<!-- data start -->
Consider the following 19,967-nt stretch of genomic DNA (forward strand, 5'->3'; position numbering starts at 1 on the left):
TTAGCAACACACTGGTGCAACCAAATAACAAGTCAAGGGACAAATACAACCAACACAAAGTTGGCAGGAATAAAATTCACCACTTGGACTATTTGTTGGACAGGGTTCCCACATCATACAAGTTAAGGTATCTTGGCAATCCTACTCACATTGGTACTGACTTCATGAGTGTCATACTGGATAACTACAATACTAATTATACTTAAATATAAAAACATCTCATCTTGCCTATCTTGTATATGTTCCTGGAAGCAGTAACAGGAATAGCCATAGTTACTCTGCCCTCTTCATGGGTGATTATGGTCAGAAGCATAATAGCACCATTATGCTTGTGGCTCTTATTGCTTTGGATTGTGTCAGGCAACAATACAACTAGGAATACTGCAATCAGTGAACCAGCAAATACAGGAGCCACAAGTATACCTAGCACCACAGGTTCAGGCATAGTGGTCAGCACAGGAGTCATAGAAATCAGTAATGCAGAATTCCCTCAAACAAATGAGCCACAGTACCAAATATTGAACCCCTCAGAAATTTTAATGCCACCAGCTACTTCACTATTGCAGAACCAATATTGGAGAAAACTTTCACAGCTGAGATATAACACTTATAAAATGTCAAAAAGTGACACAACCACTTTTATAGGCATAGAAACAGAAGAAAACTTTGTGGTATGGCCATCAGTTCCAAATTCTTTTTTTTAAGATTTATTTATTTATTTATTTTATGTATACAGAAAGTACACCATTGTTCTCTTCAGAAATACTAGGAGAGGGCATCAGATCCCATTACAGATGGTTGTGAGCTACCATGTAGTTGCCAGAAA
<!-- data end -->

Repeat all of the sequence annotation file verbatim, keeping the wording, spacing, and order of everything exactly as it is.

Consider the following 19,967-nt stretch of genomic DNA (forward strand, 5'->3'; position numbering starts at 1 on the left):
TTAGCAACACACTGGTGCAACCAAATAACAAGTCAAGGGACAAATACAACCAACACAAAGTTGGCAGGAATAAAATTCACCACTTGGACTATTTGTTGGACAGGGTTCCCACATCATACAAGTTAAGGTATCTTGGCAATCCTACTCACATTGGTACTGACTTCATGAGTGTCATACTGGATAACTACAATACTAATTATACTTAAATATAAAAACATCTCATCTTGCCTATCTTGTATATGTTCCTGGAAGCAGTAACAGGAATAGCCATAGTTACTCTGCCCTCTTCATGGGTGATTATGGTCAGAAGCATAATAGCACCATTATGCTTGTGGCTCTTATTGCTTTGGATTGTGTCAGGCAACAATACAACTAGGAATACTGCAATCAGTGAACCAGCAAATACAGGAGCCACAAGTATACCTAGCACCACAGGTTCAGGCATAGTGGTCAGCACAGGAGTCATAGAAATCAGTAATGCAGAATTCCCTCAAACAAATGAGCCACAGTACCAAATATTGAACCCCTCAGAAATTTTAATGCCACCAGCTACTTCACTATTGCAGAACCAATATTGGAGAAAACTTTCACAGCTGAGATATAACACTTATAAAATGTCAAAAAGTGACACAACCACTTTTATAGGCATAGAAACAGAAGAAAACTTTGTGGTATGGCCATCAGTTCCAAATTCTTTTTTTTAAGATTTATTTATTTATTTATTTTATGTATACAGAAAGTACACCATTGTTCTCTTCAGAAATACTAGGAGAGGGCATCAGATCCCATTACAGATGGTTGTGAGCTACCATGTAGTTGCCAGAAA